will not long remain so to your immediate colleagues if you can answer their
simple questions when they come into your office. You are not nameless to me.
Do not remain nameless to yourself – it is too sad a way to be. now your place
in the world and evaluate yourself fairly, not in terms of your naïve ideals of
your own youth, nor in terms of what you erroneously imagine your teacher’s
ideals are.

Best of luck and happiness.  Sincerely, Richard P. Feynman.

Sunday, September 16, 2012

Nostalgia: Erik's Post

* Tobias C. Rittweiler (2008-09-19 00:37)
> for a long time I've wanted to send an e-mail to express the
> gratitude I feel for the countless usenet postings that you have
> written in your comp.lang.lisp history. Now I finally came around
> doing so:

It’s been quite a while since I posted my last article to c.l.l, but very warm and welcome messages like yours still keep coming in at a rate of about one a week. It amazes me.

> Thank you for the time and energy you spent in writing so many
> sophisticated and thought-provocating articles. I never understood
> where you drew this massive amount of energy and the will to
> continue from, considering the feedback you received back at that
> time.

Even when I was posting at a high rate, I received more mail from those who appreciated what I had posted. I needed that encouragement and knowing that despite the increasing amount of insanity on the newsgroup, lots of people were reading what I wrote with a positive attitude. However, there are some people whose evil ways are truly destructive, and those are the moralists and the punishers who are utterly unable to produce anything good at all, but all the more hell-bent on making others pay for such things as not living up to their expectations, doing what they think is right, etc, and I drew a considerable amount of energy from my life-long desire to rid the planet of moralists and punishers. It may sound contradictory, but I hold that the use of force and violence and the lesser evils of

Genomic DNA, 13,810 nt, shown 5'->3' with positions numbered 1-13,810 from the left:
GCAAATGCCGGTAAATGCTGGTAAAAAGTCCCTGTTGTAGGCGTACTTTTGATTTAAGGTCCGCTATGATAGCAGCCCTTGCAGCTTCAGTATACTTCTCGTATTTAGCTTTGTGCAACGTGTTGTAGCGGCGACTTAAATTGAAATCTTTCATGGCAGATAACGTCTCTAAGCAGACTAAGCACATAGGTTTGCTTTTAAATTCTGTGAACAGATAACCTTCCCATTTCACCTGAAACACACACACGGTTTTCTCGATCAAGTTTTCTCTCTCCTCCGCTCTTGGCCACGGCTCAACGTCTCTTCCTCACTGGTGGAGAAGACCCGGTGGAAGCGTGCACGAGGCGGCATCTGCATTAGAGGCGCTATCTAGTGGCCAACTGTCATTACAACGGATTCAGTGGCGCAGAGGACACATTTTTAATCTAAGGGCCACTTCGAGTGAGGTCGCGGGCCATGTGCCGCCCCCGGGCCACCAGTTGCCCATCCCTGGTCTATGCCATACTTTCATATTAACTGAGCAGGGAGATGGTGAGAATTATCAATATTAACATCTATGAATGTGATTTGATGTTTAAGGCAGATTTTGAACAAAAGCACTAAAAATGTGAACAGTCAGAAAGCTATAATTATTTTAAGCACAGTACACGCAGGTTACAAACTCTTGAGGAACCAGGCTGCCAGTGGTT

moralizing and punishment should only be used to prevent any of them, never to seek any other goal: Telling a moralist that moralizing is wrong, punishing those who punish others, using force and violence to stop those who initiate the use of force and violence — you get the picture — is the right thing to do. Unfortunately, this gets the moralizers and punishers all worked up, and they prove that they really are the psychopaths they only appeared to be when someone had the gall to do something against /their/ desires. So even though my general outlook on life went under-appreciated, namely that if you know what other people should have done in the past, you never have any clue what you or anyone else ought to do in the future, and if you are concerned with what you yourself ought to do in the future, you generally leave other people alone to figure out what /they/ ought to do
in the future, too, lots of people picked up on the positive message: Exposing moralists and punishers for what they really are — psychopaths — does a great service to any community who suffers from